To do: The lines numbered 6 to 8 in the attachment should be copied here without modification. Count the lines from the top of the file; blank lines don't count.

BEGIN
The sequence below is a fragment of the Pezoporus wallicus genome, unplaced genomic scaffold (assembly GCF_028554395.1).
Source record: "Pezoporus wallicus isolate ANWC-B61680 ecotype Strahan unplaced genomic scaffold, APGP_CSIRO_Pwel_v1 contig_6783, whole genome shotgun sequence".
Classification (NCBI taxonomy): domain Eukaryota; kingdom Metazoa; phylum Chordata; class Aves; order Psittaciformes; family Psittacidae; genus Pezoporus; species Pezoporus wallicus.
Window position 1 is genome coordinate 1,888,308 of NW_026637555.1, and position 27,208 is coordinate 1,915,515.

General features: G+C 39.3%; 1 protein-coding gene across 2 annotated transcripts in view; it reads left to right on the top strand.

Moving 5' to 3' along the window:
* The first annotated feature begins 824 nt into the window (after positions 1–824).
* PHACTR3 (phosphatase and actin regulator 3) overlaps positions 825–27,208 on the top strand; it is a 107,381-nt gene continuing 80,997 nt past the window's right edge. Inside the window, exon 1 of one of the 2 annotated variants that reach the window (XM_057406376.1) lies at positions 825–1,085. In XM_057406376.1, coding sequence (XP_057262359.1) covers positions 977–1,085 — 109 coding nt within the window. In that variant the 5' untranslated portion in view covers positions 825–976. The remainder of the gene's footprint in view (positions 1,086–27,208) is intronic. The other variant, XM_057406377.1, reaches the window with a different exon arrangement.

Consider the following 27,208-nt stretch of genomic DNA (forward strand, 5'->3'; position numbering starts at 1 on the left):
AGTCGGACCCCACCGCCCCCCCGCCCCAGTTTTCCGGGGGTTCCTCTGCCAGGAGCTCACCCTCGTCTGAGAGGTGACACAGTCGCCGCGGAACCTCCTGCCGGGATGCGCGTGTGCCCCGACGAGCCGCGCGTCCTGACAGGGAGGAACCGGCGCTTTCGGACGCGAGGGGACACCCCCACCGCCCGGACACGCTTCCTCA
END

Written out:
Moving 5' to 3' along the window:
* The first annotated feature begins 824 nt into the window (after positions 1–824).
* PHACTR3 (phosphatase and actin regulator 3) overlaps positions 825–27,208 on the top strand; it is a 107,381-nt gene continuing 80,997 nt past the window's right edge. Inside the window, exon 1 of one of the 2 annotated variants that reach the window (XM_057406376.1) lies at positions 825–1,085. In XM_057406376.1, coding sequence (XP_057262359.1) covers positions 977–1,085 — 109 coding nt within the window. In that variant the 5' untranslated portion in view covers positions 825–976. The remainder of the gene's footprint in view (positions 1,086–27,208) is intronic. The other variant, XM_057406377.1, reaches the window with a different exon arrangement.